Haijby then started blackmailing the court - not the king but the court. Some court officials payed Haijby a lot of money over the years. It's not clear why they did it. It might be that they feared that the story was true, but it might also be that they were naive and that they simply were not used to this kind of business. The way these court officials handed over the money in dark alleys, dressed in trenchcoat and floppy hat, indicates that they were plain stupid. There have been a couple of investigations, and everything indicates that Haijby was a lier. There's simply no substance to his allegations.
It is of course possible that Gustav V was homosexual but the plain truth is that there are no evidence that he was - the accusations are all speculations, with nothing but Haijby's story to back them up. 15:28, 10 December 2005 (UTC)Reply[reply]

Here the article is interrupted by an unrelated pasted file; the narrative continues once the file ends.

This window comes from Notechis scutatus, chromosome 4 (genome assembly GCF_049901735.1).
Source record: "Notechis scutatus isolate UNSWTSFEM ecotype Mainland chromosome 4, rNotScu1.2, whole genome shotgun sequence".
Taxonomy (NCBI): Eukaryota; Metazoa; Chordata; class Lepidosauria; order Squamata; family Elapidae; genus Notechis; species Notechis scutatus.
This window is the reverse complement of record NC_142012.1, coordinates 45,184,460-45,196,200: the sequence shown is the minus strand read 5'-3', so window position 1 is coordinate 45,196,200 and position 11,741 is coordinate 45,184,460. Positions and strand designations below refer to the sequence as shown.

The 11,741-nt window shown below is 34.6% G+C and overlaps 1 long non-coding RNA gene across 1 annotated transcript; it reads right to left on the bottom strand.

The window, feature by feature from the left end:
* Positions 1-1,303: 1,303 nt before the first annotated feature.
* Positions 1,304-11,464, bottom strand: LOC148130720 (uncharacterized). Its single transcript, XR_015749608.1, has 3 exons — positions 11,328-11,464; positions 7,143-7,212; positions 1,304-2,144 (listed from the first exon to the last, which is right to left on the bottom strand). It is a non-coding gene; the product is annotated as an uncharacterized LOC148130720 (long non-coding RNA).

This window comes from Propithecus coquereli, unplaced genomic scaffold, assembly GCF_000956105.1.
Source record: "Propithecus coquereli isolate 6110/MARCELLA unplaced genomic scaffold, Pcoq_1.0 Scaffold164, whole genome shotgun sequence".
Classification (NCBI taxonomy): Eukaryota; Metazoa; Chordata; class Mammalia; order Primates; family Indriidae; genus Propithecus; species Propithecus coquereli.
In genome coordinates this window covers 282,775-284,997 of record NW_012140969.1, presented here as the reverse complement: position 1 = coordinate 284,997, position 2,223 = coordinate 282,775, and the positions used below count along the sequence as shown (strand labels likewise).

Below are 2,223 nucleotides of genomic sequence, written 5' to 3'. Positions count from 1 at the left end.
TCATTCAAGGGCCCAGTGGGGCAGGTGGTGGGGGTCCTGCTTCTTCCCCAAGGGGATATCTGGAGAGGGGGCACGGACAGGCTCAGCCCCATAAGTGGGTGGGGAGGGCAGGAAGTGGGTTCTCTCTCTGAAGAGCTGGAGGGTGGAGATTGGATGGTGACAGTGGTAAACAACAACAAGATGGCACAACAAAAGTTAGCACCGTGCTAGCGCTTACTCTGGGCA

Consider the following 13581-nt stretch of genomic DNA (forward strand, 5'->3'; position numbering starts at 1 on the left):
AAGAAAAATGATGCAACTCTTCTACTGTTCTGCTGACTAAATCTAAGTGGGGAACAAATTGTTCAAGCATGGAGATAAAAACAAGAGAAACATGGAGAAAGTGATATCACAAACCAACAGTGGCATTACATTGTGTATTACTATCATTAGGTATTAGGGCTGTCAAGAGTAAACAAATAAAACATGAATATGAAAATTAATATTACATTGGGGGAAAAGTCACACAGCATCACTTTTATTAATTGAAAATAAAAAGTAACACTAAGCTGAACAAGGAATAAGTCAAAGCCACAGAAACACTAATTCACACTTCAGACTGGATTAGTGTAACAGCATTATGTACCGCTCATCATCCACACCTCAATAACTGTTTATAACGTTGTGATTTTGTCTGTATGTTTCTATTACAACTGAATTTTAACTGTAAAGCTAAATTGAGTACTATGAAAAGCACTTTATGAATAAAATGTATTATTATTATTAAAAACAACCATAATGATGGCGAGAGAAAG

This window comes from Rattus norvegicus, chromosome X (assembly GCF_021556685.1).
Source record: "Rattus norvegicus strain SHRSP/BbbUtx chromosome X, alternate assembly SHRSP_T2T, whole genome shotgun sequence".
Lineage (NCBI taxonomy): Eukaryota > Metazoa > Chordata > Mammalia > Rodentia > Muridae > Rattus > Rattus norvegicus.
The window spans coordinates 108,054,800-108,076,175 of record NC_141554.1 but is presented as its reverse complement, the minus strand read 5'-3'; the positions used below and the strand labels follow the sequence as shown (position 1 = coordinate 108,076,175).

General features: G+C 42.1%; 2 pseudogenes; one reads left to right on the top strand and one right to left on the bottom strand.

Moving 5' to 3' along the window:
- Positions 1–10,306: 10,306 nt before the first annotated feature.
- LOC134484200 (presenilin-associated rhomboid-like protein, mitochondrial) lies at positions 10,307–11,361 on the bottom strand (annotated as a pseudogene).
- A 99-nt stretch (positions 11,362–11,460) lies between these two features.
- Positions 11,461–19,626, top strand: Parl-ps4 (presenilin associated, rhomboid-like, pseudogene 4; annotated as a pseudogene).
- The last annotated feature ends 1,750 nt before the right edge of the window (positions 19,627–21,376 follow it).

I removed the part about the Haijby affair. The affair had nothing to do with the king himself and it's covered in a separate article. 16:43, 31 October 2006 (UTC)Reply[reply]
In light of Ebervall and Samuelson's newly published "Ers majestäts olycklige Kurt" ("Your Majesty's Unhappy Kurt") reviewed in Dagens Nyheter — see external links for the article — I have restored the section about the Haijby affair, which is if anything too mild, it being clear that Gustaf V was homosexual — and more than a little sympathetic to Germany of the 1930s. — Robert Greer 17:12, 5 September 2008 (UTC)Reply[reply]
"Ers majestäts olycklige Kurt" is a novel! And, as mentioned, the Haijby affair did not concern the king himself. It was all about Kurt Haijby and the way he was (mis)treated by Swedish authorities. The previous removal of the section was correct. M3926-990031 (talk) 22:42, 3 October 2008 (UTC)Reply[reply]
I removed the section about the Haijby affair. As pointed out, this affair had nothing to do with the King. And by the way, as far as we know Haijby only met Gustaf V twice and on both occasions there were plenty of other people present. M3926-990031 (talk) 22:09, 15 October 2008 (UTC)Reply[reply]